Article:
Consumer Protection Progress and Regress – From the Sixties to Now

I’m often asked whether consumers are better or worse off since the modern consumer movement took hold in the nineteen sixties.

Let’s look at the record. Motor vehicles are much safer, less polluting, and more fuel efficient now, but not nearly what they should be. Today, consumers have warranty rights, recall rights, equal credit opportunity rights they did not have back then. Labeling has also improved. There is no more lead in gasoline and paint, though lead water pipes still contaminate some drinking water systems.

From being King tobacco over 50 years ago, cigarette companies are more regulated and daily tobacco smoking is down from 45% of adults to less than 15% of adults. But now there is vaping. Deadly asbestos is out of most products.

Solar energy and wind power are growing, even though energy company propaganda smeared them as Buck Rogers science fiction over 50 years ago.

Nuclear power plants are closing and no new ones are under construction, except for the massive Georgia boondoggle projects costing taxpayers and ratepayers billions of dollars

— source | Ralph Nader | Apr 15, 2022

Nullius in verba

Billionaires Are Not Morally Qualified To Shape Human Civilization

Human civilization is being engineered in myriad ways by an unfathomably wealthy class who are so emotionally and psychologically stunted that they refuse to end world hunger despite having the ability to easily do so.

The United Nations has estimated that world hunger could be ended for an additional expenditure of $30 billion a year, with other estimates considerably lower. The other day Elon Musk became the first person ever to attain a net worth of over $300 billion. A year ago his net worth was $115 billion. According to, America’s billionaires have a combined net worth of $5.1 trillion, which is a 70 percent increase from their combined net worth of under $3 trillion at the beginning of the Covid-19 pandemic.

So we’re talking about a class which could easily put a complete halt to human beings dying of starvation on this planet by simply putting some of their vast fortunes toward making sure everyone gets enough to eat. But they don’t. This same class influences the policies, laws, and large-scale behavior of our species more than any other.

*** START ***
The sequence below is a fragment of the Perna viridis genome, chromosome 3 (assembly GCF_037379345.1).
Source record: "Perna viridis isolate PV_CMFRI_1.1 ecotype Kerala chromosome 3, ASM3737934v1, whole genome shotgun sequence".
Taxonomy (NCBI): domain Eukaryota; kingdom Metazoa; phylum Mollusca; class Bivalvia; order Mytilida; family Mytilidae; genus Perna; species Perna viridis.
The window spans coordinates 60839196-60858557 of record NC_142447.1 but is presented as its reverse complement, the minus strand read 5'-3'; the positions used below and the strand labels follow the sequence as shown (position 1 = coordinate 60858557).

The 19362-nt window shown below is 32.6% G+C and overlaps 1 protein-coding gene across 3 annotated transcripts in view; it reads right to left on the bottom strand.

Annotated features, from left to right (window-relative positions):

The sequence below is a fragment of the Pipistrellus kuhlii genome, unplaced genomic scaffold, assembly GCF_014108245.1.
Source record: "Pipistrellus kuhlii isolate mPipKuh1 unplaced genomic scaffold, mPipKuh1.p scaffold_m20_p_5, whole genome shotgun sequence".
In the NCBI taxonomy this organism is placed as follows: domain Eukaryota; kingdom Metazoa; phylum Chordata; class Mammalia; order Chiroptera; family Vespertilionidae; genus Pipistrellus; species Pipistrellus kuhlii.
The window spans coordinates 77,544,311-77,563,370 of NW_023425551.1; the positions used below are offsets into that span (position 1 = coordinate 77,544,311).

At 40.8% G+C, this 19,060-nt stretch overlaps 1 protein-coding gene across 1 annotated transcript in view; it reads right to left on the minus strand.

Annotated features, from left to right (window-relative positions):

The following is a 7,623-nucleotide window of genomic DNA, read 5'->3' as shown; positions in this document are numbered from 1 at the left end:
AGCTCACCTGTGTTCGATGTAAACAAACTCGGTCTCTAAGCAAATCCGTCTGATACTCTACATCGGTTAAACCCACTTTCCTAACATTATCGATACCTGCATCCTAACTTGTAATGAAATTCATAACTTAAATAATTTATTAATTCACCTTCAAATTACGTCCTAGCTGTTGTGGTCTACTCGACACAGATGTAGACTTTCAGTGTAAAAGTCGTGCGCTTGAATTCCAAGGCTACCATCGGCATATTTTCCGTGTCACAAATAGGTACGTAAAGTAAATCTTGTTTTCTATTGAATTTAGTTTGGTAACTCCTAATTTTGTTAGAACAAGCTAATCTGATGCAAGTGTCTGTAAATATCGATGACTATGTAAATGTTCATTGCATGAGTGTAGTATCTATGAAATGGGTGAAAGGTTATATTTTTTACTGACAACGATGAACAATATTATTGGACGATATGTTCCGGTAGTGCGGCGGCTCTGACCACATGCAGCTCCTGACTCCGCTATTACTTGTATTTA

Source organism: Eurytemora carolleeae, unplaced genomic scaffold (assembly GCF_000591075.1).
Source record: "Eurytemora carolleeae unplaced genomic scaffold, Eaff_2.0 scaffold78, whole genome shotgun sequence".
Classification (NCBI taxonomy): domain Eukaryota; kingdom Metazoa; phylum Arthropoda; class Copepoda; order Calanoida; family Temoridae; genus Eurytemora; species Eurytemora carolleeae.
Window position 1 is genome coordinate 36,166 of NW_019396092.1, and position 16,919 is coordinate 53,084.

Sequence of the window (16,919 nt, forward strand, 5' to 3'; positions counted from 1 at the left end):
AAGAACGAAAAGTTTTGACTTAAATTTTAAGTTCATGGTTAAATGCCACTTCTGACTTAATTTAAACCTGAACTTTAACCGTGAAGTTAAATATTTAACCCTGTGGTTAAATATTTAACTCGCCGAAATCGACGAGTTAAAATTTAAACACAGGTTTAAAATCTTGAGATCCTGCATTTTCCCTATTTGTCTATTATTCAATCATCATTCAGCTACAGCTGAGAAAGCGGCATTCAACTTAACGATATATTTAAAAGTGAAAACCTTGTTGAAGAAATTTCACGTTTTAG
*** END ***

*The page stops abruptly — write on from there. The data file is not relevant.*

— source | Caitlin Johnstone | Oct 31, 2021

Nullius in verba

No, We’re Not All in This Together

Media outlets keep telling us that we’re all together in this pandemic. But we’re not. The super-rich have separated themselves from the rest of us, with concierge medicine, private travel accommodations, isolated but well-stocked resort homes, and a variety of other advantages that allow them to look beyond the hardships endured by average Americans.

A few billionaires have contributed to the fight against Covid-19. But Luke Hildyard, Executive Director of the High Pay Centre, says, “Very generous individual grants can obscure the fact that on the whole, wealthy people’s charitable giving is pretty minimal.” In the most flagrant example of disregard for the rest of us, one company has installed private ‘doomsday’ bunkers in New Zealand with “luxury bathrooms, game rooms, shooting ranges, gyms, theaters and surgical beds.”

There are at least three good reasons why wealthy Americans should be doing a LOT MORE to give something back to the nation that made them rich.

A Guaranteed Income Held Hostage: The Richest 5% Own Almost Two-Thirds of Our Nation’s Wealth

— source | Paul Buchheit | Apr 27, 2020

Nullius in verba

We Need a Collective Response to the Collective Dilemma of Coronavirus

I write this in the midst of the coronavirus crisis in New York City. It is a difficult time to know exactly how to respond to what is happening. Normally in a situation of this kind, we anti-capitalists would be out on the streets, demonstrating and agitating.

Instead, I am in a frustrating position of personal isolation, at a moment when the time calls for collective forms of action. But as Karl Marx famously put it, we cannot make history under circumstances of our own choosing. So we have to figure out how best to make use of the opportunities we do have.

My own circumstances are relatively privileged. I can continue to work, but from home. I have not lost my job, and I still get paid. All I have to do is to hide away from the virus.

My age and gender put me in the vulnerable category, so no contact is advised. This gives me plenty of time to reflect and write, in between Zoom sessions. But rather than

— source | David Harvey | 04.24.2020

Nullius in verba

The New Puritans

“It was no great distance, in those days, from the prison-door to the market-place. Measured by the prisoner’s experience, however, it might be reckoned a journey of some length.”

So begins the tale of Hester Prynne, as recounted in Nathaniel Hawthorne’s most famous novel, The Scarlet Letter. As readers of this classic American text know, the story begins after Hester gives birth to a child out of wedlock and refuses to name the father. As a result, she is sentenced to be mocked by a jeering crowd, undergoing “an agony from every footstep of those that thronged to see her, as if her heart had been flung into the street for them all to spurn and trample upon.” After that, she must wear a scarlet A—for adulterer—pinned to her dress for the rest of her life. On the outskirts of Boston, she lives in exile. No one will socialize with her—not even those who have quietly committed similar sins, among them the father of her child, the saintly village preacher. The scarlet letter has “the effect of a spell, taking her out of the ordinary relations with humanity, and enclosing her in a sphere by herself.”